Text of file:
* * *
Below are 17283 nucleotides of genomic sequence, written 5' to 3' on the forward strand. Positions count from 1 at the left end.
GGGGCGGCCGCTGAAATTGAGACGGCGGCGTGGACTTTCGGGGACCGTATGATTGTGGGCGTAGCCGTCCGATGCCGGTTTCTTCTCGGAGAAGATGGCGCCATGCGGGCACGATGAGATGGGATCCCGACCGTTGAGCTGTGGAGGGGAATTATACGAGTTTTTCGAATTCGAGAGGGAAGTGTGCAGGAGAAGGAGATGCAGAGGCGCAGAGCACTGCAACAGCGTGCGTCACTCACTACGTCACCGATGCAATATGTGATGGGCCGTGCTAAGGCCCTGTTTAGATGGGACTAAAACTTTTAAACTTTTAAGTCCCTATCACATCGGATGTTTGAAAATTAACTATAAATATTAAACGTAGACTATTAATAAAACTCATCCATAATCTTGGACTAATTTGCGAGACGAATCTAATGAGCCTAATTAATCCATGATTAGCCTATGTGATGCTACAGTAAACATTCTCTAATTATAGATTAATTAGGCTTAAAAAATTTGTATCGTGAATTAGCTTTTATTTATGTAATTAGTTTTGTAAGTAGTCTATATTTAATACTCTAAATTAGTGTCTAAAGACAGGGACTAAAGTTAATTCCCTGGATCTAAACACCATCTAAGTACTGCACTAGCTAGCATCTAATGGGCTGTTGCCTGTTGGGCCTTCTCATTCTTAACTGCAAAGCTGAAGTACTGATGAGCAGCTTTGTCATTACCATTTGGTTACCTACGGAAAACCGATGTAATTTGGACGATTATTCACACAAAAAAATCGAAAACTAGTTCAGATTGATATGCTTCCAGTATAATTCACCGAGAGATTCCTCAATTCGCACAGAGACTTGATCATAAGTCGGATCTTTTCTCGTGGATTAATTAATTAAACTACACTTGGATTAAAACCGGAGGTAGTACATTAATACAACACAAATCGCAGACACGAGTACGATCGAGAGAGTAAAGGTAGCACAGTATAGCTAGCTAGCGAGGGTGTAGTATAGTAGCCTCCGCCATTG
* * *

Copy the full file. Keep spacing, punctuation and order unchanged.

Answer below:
Below are 17283 nucleotides of genomic sequence, written 5' to 3' on the forward strand. Positions count from 1 at the left end.
GGGGCGGCCGCTGAAATTGAGACGGCGGCGTGGACTTTCGGGGACCGTATGATTGTGGGCGTAGCCGTCCGATGCCGGTTTCTTCTCGGAGAAGATGGCGCCATGCGGGCACGATGAGATGGGATCCCGACCGTTGAGCTGTGGAGGGGAATTATACGAGTTTTTCGAATTCGAGAGGGAAGTGTGCAGGAGAAGGAGATGCAGAGGCGCAGAGCACTGCAACAGCGTGCGTCACTCACTACGTCACCGATGCAATATGTGATGGGCCGTGCTAAGGCCCTGTTTAGATGGGACTAAAACTTTTAAACTTTTAAGTCCCTATCACATCGGATGTTTGAAAATTAACTATAAATATTAAACGTAGACTATTAATAAAACTCATCCATAATCTTGGACTAATTTGCGAGACGAATCTAATGAGCCTAATTAATCCATGATTAGCCTATGTGATGCTACAGTAAACATTCTCTAATTATAGATTAATTAGGCTTAAAAAATTTGTATCGTGAATTAGCTTTTATTTATGTAATTAGTTTTGTAAGTAGTCTATATTTAATACTCTAAATTAGTGTCTAAAGACAGGGACTAAAGTTAATTCCCTGGATCTAAACACCATCTAAGTACTGCACTAGCTAGCATCTAATGGGCTGTTGCCTGTTGGGCCTTCTCATTCTTAACTGCAAAGCTGAAGTACTGATGAGCAGCTTTGTCATTACCATTTGGTTACCTACGGAAAACCGATGTAATTTGGACGATTATTCACACAAAAAAATCGAAAACTAGTTCAGATTGATATGCTTCCAGTATAATTCACCGAGAGATTCCTCAATTCGCACAGAGACTTGATCATAAGTCGGATCTTTTCTCGTGGATTAATTAATTAAACTACACTTGGATTAAAACCGGAGGTAGTACATTAATACAACACAAATCGCAGACACGAGTACGATCGAGAGAGTAAAGGTAGCACAGTATAGCTAGCTAGCGAGGGTGTAGTATAGTAGCCTCCGCCATTG